What Causes PCOS?

To be honest, we don’t know yet. There is definitely a genetic component, if your mother had PCOS then the chances are much higher that you will also get it.

Doctors believe that high levels of male hormones (androgens, particularly testosterone) prevent the ovaries from producing hormones and making eggs normally.

Genes, insulin resistance, and inflammation have all been linked to excess androgen production.

Is PCOS Genetic?

Studies show that PCOS runs in families (1).

It’s likely that many genes — not just one — contribute to the condition (2).

Insulin resistance

Up to 70 percent of women with PCOS have insulin resistance, meaning that their cells can’t use insulin properly as they have become desensitized to it (3).

Extra insulin triggers the ovaries to produce more male hormones.

Obesity is a major cause of insulin resistance. Both obesity and insulin resistance can increase your risk for type 2 diabetes (4).


Women with PCOS often have increased levels of inflammation in their body. Being overweight can also contribute to inflammation, but then higher inflammation also causes weight gain. It is a horrible upward spiral. One that doctors just don’t understand.

Studies have linked excess inflammation to higher androgen levels (9). Underlying food intolerances, pollution and chronic stress are also major factors in modern day raised inflammation markers in the general population, especially women with PCOS.

PCOS Treatment – Can you get rid of Polycystic Ovary Syndrome?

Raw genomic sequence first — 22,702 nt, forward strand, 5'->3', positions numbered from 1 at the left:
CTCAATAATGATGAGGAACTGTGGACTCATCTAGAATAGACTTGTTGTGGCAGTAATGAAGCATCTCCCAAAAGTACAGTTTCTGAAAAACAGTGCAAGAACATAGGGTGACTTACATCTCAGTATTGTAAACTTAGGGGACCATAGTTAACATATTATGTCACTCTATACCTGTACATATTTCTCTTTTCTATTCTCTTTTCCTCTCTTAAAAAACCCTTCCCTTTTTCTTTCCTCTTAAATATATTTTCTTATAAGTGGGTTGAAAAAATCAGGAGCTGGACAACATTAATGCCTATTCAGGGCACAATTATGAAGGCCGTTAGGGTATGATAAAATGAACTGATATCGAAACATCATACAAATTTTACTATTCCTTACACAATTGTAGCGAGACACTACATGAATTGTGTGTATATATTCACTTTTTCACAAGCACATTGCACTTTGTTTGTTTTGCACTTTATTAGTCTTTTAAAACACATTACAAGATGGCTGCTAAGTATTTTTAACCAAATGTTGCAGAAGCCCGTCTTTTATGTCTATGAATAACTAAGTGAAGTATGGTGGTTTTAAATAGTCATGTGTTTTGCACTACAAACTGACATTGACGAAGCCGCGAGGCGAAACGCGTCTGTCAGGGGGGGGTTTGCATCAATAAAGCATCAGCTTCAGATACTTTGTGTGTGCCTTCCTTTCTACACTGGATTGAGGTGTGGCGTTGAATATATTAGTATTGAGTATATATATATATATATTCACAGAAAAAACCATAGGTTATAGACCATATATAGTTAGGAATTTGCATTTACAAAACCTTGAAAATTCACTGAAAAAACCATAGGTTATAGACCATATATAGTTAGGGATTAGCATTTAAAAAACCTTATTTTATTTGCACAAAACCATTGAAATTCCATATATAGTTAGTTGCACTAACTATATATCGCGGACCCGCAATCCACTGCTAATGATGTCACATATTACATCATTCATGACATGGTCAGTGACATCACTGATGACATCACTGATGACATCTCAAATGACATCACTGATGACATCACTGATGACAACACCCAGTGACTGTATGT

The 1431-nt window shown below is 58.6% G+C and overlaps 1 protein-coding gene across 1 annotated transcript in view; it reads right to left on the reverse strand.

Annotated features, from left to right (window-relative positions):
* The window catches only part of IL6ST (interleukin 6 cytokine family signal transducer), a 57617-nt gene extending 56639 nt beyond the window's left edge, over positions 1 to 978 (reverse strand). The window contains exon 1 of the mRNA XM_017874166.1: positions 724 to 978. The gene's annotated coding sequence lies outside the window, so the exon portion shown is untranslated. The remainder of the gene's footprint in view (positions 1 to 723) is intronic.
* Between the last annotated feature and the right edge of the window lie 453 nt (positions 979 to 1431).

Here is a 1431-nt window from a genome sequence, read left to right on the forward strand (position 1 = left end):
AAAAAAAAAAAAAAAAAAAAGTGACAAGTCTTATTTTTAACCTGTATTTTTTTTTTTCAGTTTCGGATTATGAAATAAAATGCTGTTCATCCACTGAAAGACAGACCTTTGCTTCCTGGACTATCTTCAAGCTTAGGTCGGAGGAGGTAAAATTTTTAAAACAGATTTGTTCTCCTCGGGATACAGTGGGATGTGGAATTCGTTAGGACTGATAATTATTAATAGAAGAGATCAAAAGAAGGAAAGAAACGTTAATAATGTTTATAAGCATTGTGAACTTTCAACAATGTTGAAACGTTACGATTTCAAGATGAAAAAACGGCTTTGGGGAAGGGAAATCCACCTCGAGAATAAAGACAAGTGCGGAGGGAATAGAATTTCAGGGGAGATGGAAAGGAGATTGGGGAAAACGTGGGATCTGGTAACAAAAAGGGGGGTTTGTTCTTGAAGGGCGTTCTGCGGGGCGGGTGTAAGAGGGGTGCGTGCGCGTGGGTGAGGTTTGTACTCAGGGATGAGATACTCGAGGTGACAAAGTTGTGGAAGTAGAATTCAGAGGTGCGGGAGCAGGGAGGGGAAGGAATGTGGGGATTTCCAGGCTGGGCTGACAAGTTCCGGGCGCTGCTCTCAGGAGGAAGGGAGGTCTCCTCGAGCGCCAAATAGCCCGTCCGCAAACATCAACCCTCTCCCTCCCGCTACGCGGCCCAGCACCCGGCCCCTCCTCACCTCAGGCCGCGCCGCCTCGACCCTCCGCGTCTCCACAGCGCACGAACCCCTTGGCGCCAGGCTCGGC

Most doctors will say there is no cure for PCOS. But there are plenty of women who have totally cured their PCOS with dietary and lifestyle changes and some key supplements.

RELATED POST: Cure PCOS with this diet

You want to focus on natural, healthy foods. It is NOT about losing weight, no matter what your doctor might say. You need to turn your focus on getting good quality nutrition in to your body, to give it the healthy building blocks it needs to heal itself.


Try our 14 day Health Yourself, fertility boosting challenge!

PCOS is a state of inflammation associated with insulin resistance. Women with PCOS have higher markers of inflammation than women without the syndrome.

Insulin resistance simply means your cells have shut down some of their insulin docking sites, which means your body produces more and more insulin to try and get the same effect that it used to have.

All this extra insulin running around your body stimulates your ovaries to produce more testosterone, and at the same time insulin can bind to some testosterone receptors as well, so it can basically act as testosterone on some cells.

The aim of a diet for PCOS is to

1) Remove inflammation

2) Stabilize blood sugar levels

3) Replace the missing and depleted nutrients

A sick body cannot lose weight. A healthy body will heal itself and find it’s own center. By increasing the nutrition, and removing the toxic rubbish, we can cure PCOS naturally.